H. Bowers was recently part of the working group formed to flesh out the strategy for implementation of a National Harmful Algal Bloom Observing Network (NHABON). This document serves as a springboard for moving forward with integrating local, state, and regional capabilities. An operational system would serve to provide early warning and forecasting toward a better understanding of HAB dynamics and their impacts on local economies. In 2020, there was bi-partisan support in Congress to move ahead with such an approach.

Implementation strategy:
Full framework document:

Holly visits Cawthron!

Holly had an awesome experience as a visiting researcher at Cawthron (New Zealand) in 2020! Although she has previously collaborated with some of their team, those relationships were expanded upon and new ones were formed during this visit. She worked closely with the Biosecurity Team to run two experiments testing different filter types and filtration times for efficient eDNA and eRNA capture, using the dinoflagellate Alexandrium as a model species. An eDNA/eRNA review paper with a biosecurity angle is in the works. With the Safe New Zealand Seafood Programme she worked to expand geographic specificity testing for qPCR assays targeting four species within the toxin-producing genus Pseudo-nitzschia. A continuing collaboration with the team aims to characterize species diversity and toxin production of a subset of Pseudo-nitzschia species around New Zealand. She returns with an expanded knowledge base and heaps of ideas for future collaborations!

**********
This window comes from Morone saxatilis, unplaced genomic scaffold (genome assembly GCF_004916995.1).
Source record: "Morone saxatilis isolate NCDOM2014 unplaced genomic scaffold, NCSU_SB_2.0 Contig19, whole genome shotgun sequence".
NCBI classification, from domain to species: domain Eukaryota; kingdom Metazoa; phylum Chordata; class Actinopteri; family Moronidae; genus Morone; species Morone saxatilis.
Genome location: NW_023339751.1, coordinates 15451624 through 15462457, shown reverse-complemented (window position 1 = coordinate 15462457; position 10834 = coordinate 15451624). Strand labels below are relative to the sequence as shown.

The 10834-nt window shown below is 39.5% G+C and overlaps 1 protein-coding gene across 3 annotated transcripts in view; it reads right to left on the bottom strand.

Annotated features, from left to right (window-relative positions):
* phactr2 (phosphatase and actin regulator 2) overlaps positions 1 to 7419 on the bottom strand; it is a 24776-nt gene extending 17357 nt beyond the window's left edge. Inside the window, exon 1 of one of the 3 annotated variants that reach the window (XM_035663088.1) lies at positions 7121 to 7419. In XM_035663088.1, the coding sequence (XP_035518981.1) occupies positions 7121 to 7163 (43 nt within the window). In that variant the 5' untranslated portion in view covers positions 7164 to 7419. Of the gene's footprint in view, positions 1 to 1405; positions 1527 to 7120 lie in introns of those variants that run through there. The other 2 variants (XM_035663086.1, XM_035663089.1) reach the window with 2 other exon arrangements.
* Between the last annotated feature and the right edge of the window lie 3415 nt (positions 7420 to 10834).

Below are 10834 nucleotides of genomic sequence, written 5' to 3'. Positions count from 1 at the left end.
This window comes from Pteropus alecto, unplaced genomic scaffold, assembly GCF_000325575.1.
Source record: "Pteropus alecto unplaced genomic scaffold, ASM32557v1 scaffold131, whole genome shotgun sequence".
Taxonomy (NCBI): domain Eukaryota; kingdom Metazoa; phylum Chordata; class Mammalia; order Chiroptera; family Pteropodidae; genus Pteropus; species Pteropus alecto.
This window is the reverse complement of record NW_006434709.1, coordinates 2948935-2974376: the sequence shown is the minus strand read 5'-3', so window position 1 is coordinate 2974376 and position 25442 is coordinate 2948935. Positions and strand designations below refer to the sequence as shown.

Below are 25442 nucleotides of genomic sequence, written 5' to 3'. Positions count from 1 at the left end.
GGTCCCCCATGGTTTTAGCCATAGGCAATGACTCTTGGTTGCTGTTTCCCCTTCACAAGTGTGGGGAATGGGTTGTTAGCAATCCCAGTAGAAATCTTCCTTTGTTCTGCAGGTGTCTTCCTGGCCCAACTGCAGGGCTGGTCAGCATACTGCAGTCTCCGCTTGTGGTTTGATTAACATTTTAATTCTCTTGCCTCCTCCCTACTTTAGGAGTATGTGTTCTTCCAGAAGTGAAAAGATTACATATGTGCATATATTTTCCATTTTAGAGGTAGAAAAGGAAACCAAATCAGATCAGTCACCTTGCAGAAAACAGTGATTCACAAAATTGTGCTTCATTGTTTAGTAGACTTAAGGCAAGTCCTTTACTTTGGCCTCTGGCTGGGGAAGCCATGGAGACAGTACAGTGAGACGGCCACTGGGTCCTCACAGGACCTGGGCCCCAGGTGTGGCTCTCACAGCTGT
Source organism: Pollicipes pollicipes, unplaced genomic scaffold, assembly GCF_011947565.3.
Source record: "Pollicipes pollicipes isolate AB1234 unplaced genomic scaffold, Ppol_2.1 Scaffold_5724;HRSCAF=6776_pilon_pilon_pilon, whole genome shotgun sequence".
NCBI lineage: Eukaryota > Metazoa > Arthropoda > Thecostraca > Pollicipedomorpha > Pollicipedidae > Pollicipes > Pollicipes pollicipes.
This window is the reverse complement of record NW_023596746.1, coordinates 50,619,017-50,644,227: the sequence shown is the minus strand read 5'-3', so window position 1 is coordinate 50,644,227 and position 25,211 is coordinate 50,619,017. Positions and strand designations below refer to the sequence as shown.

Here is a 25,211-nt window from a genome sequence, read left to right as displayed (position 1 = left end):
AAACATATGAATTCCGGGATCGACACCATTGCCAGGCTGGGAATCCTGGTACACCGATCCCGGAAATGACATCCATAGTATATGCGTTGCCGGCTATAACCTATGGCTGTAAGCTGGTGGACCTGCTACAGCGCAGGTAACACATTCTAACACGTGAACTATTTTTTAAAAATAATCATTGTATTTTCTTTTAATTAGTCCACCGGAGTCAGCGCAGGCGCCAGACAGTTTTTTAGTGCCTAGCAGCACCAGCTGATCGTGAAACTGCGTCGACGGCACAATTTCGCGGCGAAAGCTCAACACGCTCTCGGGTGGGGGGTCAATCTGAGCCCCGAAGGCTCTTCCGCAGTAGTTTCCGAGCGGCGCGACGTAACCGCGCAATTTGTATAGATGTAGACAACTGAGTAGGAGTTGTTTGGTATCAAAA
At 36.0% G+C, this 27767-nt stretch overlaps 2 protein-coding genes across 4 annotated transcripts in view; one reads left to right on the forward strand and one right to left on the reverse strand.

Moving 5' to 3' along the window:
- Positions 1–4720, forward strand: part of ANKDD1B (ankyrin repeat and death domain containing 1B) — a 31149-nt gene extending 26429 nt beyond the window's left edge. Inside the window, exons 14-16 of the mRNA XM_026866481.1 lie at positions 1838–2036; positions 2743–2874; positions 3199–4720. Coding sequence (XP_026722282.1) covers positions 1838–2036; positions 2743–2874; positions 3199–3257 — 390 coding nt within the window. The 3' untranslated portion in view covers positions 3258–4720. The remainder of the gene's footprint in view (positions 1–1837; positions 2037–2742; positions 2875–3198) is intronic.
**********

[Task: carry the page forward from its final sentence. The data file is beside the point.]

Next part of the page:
Heading back to Picton after a successful dolphin watching trip!

Webinar: Beyond the Lab, How to Generate High Quality qPCR Data Anywhere

Recently, Holly (in conjunction with Ubiquitome) gave a webinar about using the handheld qPCR machine in the field. The webinar was designed to be interactive such that attendees from around the world could ask questions and share in the challenges of field-based testing.

You can catch the webinar here!



07/02/2019 First FRESHWATER Field Sampling PINTO LAKE